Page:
Death in a Cinema


When I first saw this stone about ten years ago, I wondered what sort of SCOTT parents would name their son Adolphe. Mark and Alice actually registered him as Adolphus Louis. At the age of 34, he would marry Amy Eveline ROE as Adolphe, though later census enumerators would use the name given at his birth.

Either way, the boy’s name had, I thought, a continental flavour to it and a whiff of high class. Both notions didn’t survive my discovery yesterday that Mark, at the age of fourteen, worked as a miner in the Durham coalfield. Ten years later he was a Railway Clerk in Leeds. In 1871, six months married and living with his wife and widowed mother, he gave his occupation as Tobacco Manufacturer. His business grew and in 1881 he was employing 30 men and girls. At home in Mount Preston were Amy, three daughters and “Adolphus L”., age 6.

23BlackmanLane_GSVIt isn’t possible to determine how successful Mark’s business was. Clearly, he moved out of the working class into which he was born, and for six years he was a member of the City Council. But after a period of poor health, he died suddenly in 1904 at home in Blackman Lane, and if it is the same dwelling that you can see on Google Street View, you might think he had fallen on hard times. (Hanging out her washing is the 21st-century “lady next door”, at No.25.)

Three years earlier, 27-year-old Adolphus was living at 4, Mount Preston with his father, stepmother and half-sister Hilda, his occupation Cigar Manufacturer. (His father is still manufacturing tobacco.)

In 1911, Mark’s widow has turned 23 Blackman Lane into a boarding house. Living with her is stepdaughter Alice, 38, a Librarian, and her own daughter, Hilda, 23 and without occupation. Both young women are unmarried, as is the boarder, Margaret GRIFFIN, aged 30, working for a National Children’s Orphanage.

Four miles to the south, Adolphe Louis, now a “Traveller for Cigars and Cigarettes”, occupies a small terraced house in Beeston with Amy Eveline and their year-old son Adolphe Clarence.

I have found registrations for two more sons born to Amy, in 1912 and 1916, but I can’t find a record of her death. Perhaps she divorced Adolphe and remarried.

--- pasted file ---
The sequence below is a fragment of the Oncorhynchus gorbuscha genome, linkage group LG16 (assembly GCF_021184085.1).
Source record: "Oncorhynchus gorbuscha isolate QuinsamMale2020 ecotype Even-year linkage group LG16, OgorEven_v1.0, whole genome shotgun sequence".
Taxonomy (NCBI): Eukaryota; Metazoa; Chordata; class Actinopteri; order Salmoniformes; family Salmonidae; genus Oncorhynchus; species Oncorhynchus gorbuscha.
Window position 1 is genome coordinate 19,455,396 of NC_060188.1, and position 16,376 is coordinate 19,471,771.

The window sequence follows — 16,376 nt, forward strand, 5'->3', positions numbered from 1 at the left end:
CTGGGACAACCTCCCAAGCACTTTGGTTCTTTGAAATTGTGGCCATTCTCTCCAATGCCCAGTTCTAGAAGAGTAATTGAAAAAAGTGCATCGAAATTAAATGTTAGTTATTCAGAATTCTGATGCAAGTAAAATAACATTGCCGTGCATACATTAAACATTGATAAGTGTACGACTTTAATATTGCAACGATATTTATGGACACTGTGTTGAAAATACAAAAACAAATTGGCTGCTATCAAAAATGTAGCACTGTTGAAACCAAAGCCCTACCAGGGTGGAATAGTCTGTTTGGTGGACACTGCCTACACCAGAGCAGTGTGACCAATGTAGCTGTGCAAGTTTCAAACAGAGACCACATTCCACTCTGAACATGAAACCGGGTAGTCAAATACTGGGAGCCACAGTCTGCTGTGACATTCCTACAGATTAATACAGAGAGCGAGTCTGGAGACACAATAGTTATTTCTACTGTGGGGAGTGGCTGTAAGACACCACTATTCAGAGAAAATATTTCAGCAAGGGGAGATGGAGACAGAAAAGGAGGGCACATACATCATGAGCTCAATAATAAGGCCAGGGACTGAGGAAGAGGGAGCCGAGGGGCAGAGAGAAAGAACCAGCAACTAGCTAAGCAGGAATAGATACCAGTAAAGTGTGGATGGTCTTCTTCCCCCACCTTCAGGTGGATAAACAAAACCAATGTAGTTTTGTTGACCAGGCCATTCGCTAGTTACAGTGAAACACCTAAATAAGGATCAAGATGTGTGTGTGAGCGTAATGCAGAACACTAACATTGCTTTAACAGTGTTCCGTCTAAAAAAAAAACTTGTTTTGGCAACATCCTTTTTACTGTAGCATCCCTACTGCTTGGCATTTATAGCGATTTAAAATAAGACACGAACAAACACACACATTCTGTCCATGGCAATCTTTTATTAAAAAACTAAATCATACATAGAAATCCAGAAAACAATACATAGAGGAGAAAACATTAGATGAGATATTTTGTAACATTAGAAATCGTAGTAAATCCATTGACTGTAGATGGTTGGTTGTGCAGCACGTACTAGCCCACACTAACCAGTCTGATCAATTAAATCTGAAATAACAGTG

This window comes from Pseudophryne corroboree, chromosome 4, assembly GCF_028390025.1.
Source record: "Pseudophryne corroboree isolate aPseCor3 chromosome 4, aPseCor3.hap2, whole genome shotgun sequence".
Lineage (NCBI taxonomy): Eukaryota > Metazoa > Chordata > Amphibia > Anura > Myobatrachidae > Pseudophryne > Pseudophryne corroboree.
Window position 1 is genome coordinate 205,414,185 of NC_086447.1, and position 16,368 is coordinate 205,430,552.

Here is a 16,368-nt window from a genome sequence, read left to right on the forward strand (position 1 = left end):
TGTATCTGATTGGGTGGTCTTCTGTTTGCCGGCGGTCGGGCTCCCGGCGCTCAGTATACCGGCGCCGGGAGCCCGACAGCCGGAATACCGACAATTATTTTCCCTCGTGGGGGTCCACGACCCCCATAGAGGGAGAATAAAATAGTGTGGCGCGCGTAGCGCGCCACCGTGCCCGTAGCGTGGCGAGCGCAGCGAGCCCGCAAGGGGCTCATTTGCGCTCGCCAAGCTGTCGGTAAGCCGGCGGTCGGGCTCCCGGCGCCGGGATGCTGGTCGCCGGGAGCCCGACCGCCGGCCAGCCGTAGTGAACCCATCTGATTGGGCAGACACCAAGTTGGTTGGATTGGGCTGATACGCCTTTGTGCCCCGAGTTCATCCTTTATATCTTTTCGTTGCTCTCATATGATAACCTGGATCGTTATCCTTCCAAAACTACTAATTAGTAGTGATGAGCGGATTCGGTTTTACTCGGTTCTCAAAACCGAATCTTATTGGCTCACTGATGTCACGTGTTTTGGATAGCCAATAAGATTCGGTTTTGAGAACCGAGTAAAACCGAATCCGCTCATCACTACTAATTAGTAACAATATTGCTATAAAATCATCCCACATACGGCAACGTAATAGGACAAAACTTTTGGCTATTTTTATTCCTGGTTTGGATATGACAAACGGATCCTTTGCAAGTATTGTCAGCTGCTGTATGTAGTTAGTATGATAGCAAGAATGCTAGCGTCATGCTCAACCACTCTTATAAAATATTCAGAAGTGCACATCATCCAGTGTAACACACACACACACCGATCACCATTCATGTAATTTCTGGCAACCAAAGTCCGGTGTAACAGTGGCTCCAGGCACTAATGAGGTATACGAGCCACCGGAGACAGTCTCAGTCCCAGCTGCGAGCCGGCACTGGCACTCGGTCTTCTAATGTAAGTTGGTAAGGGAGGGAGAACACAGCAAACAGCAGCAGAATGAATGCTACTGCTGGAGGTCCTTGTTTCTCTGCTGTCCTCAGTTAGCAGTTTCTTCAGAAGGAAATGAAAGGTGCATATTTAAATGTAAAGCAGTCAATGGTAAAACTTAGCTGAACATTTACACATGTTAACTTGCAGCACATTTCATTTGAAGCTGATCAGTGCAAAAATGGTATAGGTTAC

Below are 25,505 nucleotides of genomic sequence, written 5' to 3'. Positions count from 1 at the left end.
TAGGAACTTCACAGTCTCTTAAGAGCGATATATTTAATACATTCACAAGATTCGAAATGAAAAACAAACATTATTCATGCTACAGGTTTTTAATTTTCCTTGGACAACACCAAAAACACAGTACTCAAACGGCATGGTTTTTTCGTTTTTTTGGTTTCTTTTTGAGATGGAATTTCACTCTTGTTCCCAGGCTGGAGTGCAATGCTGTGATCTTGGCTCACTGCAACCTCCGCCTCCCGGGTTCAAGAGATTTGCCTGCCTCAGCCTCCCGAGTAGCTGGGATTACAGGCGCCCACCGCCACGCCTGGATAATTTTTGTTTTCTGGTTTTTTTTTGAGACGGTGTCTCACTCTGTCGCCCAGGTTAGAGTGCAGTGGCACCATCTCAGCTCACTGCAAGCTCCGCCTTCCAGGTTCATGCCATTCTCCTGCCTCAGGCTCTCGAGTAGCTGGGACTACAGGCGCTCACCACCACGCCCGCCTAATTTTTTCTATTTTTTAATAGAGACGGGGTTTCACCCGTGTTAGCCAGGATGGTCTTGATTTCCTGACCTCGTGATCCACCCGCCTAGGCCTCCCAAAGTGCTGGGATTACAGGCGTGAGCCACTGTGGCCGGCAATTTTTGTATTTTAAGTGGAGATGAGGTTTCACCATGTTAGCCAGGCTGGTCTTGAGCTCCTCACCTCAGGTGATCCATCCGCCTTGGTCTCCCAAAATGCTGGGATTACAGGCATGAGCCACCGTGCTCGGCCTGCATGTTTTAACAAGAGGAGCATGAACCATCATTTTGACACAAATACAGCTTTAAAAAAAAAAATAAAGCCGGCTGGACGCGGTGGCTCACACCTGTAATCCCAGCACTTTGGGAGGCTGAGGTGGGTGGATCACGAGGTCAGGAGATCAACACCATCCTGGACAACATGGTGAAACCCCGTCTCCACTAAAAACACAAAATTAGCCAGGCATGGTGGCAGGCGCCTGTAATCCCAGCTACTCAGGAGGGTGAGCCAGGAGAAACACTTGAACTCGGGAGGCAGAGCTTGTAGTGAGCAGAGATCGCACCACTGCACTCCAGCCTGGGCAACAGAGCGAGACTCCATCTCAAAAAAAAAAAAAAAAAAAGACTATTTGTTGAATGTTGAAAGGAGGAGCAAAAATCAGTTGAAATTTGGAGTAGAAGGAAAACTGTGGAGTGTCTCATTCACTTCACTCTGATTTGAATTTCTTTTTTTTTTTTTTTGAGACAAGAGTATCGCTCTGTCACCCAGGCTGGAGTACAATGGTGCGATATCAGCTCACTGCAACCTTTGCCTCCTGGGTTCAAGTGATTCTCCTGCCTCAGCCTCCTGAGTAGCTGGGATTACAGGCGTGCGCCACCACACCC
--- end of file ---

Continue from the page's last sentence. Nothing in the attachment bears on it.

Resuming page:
The headstone in St Oswald’s churchyard marks the grave of “beloved wife” Elizabeth. I haven’t found the marriage but a Death Notice in The Aberdeen Press and Journal states:-

Suddenly, on the 13th September 1937, Adolphe Louis Scott, (of L. Hirst & Son, tobacco and cigar merchants), beloved husband of Elizabeth Burnett, 17, Stanmore Street, Leeds.

The house Adolphe didn’t return to from his business travels is another small terrace property, a short walk from the Vue IMAX Cinema in Kirkstall. The name of the cinema in which Adolphe breathed his last isn’t reported but it was in Carlisle, and he was watching The Mill on the Floss. He suffered a cardiac arrest and, at the risk of seeming insensitive, I wish the newspapers had told us what was onscreen at his heart-stopping moment.

Screenshot, ‘The Mill on the Floss’, 1936, dir. Tim Whelan.

If it was when the mill dam burst…

Adolphe left Elizabeth a “net personalty” of £1,117, which is about £60,000 in today’s money. She was 44 and had 37 more years ahead of her. I don’t know when, why or how she moved to Filey but in 1929, aged 79, Adolphe’s stepmother, Mary Elizabeth Scott, had died somewhere in Scarborough Registration District. It isn’t much of a connection, but the only one I have found.